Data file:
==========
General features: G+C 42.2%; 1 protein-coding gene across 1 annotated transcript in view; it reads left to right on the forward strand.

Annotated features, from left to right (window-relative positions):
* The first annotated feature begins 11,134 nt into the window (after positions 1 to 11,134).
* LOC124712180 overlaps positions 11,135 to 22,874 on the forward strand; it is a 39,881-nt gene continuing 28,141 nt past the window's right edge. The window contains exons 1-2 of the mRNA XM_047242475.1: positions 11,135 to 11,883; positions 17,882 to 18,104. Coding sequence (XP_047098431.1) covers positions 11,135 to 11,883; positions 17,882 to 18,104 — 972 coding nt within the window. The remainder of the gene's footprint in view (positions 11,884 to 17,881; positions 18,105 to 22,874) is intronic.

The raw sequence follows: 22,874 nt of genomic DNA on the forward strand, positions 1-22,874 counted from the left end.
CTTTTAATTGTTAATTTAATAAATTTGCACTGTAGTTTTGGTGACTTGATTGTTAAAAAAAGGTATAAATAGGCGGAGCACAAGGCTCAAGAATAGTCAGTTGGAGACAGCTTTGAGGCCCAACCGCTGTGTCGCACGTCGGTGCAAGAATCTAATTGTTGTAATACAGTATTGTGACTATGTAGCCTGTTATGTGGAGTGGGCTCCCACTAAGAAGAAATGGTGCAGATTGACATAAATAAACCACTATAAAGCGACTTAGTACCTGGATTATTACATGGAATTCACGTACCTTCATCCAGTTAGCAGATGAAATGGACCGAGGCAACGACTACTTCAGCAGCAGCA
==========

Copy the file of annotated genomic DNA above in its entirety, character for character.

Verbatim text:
General features: G+C 42.2%; 1 protein-coding gene across 1 annotated transcript in view; it reads left to right on the forward strand.

Annotated features, from left to right (window-relative positions):
* The first annotated feature begins 11,134 nt into the window (after positions 1 to 11,134).
* LOC124712180 overlaps positions 11,135 to 22,874 on the forward strand; it is a 39,881-nt gene continuing 28,141 nt past the window's right edge. The window contains exons 1-2 of the mRNA XM_047242475.1: positions 11,135 to 11,883; positions 17,882 to 18,104. Coding sequence (XP_047098431.1) covers positions 11,135 to 11,883; positions 17,882 to 18,104 — 972 coding nt within the window. The remainder of the gene's footprint in view (positions 11,884 to 17,881; positions 18,105 to 22,874) is intronic.

The raw sequence follows: 22,874 nt of genomic DNA on the forward strand, positions 1-22,874 counted from the left end.
CTTTTAATTGTTAATTTAATAAATTTGCACTGTAGTTTTGGTGACTTGATTGTTAAAAAAAGGTATAAATAGGCGGAGCACAAGGCTCAAGAATAGTCAGTTGGAGACAGCTTTGAGGCCCAACCGCTGTGTCGCACGTCGGTGCAAGAATCTAATTGTTGTAATACAGTATTGTGACTATGTAGCCTGTTATGTGGAGTGGGCTCCCACTAAGAAGAAATGGTGCAGATTGACATAAATAAACCACTATAAAGCGACTTAGTACCTGGATTATTACATGGAATTCACGTACCTTCATCCAGTTAGCAGATGAAATGGACCGAGGCAACGACTACTTCAGCAGCAGCA